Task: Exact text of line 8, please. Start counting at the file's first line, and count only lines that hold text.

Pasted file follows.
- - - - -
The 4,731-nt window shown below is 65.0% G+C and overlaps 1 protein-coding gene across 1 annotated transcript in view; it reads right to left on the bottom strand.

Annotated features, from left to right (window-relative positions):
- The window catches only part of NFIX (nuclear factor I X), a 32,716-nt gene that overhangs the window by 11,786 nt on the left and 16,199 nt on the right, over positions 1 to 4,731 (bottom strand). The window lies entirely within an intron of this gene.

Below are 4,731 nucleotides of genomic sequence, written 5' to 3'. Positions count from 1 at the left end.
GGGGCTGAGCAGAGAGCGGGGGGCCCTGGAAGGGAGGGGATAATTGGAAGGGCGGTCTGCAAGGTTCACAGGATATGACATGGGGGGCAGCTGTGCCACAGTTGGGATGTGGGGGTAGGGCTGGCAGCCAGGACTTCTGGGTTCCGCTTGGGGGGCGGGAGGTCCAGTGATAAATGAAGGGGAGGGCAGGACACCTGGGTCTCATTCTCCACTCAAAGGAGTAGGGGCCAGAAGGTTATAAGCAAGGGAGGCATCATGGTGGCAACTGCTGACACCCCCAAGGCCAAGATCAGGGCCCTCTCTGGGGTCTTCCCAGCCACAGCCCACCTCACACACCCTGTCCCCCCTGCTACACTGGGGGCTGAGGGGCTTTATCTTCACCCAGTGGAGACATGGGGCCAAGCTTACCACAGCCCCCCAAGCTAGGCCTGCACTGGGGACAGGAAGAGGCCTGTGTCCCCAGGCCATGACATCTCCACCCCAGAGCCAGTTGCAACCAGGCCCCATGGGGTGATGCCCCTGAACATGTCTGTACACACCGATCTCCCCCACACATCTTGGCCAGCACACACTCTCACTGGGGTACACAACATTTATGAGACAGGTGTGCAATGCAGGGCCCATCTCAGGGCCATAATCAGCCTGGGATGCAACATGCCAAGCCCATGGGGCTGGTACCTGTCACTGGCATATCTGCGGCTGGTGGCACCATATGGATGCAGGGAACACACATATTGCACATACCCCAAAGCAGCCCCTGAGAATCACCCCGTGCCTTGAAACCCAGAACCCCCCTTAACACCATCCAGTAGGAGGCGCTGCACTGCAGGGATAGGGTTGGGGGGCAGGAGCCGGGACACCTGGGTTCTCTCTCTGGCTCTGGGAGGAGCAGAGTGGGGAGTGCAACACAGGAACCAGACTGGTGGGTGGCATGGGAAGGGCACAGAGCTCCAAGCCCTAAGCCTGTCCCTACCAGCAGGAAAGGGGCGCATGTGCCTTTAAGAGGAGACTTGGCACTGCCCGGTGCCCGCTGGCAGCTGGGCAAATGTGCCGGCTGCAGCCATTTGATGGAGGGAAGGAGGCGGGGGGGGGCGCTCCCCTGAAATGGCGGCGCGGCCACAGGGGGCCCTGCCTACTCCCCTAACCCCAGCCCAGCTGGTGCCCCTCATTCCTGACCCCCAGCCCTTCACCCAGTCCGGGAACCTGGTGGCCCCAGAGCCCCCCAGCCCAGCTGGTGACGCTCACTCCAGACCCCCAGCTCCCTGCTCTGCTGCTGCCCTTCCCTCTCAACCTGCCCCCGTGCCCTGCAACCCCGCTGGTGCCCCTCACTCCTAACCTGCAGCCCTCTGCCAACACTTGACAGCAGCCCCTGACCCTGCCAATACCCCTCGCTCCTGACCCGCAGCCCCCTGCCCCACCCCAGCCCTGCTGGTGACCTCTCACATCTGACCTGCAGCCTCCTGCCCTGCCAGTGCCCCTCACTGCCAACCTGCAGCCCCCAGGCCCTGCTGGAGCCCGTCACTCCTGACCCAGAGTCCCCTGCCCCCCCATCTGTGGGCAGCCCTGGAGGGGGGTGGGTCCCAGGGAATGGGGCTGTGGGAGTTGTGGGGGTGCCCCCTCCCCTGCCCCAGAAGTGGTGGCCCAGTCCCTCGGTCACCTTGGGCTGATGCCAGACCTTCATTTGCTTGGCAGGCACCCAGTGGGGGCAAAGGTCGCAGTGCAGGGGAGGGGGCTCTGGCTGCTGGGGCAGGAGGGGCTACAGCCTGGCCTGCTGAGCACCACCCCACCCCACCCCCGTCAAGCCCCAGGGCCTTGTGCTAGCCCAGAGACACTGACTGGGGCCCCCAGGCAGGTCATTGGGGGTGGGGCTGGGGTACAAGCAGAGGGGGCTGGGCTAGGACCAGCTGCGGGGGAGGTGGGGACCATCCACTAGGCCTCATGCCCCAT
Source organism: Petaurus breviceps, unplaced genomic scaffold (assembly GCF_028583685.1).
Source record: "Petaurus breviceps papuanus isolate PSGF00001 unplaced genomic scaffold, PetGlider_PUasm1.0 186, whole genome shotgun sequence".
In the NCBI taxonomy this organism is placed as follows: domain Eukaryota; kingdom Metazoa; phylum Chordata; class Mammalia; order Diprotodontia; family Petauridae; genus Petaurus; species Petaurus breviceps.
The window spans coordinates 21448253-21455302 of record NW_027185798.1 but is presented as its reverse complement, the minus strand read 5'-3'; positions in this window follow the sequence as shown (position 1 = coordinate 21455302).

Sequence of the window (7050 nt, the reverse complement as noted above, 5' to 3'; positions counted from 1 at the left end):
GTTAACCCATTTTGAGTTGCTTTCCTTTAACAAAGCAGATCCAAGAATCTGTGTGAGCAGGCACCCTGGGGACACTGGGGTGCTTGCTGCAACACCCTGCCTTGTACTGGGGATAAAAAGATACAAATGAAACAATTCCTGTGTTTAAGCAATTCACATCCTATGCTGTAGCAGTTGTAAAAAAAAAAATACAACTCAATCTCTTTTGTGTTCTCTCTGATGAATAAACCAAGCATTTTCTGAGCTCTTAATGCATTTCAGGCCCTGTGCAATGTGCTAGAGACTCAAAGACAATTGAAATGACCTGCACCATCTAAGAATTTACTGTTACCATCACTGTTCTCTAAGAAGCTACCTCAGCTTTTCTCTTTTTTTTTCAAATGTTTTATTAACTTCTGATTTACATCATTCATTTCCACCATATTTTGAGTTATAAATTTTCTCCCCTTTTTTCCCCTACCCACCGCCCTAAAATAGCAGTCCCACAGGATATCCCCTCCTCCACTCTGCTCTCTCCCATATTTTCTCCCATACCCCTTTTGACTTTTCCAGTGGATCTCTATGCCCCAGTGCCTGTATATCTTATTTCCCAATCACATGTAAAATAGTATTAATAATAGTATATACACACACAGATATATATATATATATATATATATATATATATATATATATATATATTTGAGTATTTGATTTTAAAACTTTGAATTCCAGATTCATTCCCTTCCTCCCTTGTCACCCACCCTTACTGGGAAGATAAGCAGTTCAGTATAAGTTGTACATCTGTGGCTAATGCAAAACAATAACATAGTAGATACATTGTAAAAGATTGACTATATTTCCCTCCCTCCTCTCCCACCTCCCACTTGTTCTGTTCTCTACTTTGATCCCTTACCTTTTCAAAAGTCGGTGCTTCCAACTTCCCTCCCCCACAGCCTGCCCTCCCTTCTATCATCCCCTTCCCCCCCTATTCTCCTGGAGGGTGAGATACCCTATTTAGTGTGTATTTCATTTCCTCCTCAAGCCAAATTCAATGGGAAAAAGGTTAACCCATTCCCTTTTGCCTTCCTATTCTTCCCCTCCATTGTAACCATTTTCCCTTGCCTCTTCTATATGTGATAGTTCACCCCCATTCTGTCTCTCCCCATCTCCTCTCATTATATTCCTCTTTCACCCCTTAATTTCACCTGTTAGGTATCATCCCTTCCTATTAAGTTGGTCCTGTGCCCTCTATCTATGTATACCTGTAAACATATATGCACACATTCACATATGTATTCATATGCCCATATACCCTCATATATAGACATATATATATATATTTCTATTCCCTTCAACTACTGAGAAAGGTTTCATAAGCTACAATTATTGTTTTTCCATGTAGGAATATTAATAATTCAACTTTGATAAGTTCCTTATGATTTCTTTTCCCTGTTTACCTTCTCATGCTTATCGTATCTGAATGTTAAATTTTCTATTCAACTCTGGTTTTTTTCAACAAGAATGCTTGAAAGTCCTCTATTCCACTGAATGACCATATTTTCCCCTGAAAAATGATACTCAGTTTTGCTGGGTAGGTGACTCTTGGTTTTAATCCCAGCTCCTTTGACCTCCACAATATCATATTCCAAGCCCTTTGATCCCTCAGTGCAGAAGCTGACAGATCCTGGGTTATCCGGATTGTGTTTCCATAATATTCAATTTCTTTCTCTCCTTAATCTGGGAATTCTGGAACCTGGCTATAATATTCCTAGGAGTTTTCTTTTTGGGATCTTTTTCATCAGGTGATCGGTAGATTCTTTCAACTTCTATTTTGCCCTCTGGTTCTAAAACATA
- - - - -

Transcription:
In the NCBI taxonomy this organism is placed as follows: domain Eukaryota; kingdom Metazoa; phylum Chordata; class Mammalia; order Diprotodontia; family Petauridae; genus Petaurus; species Petaurus breviceps.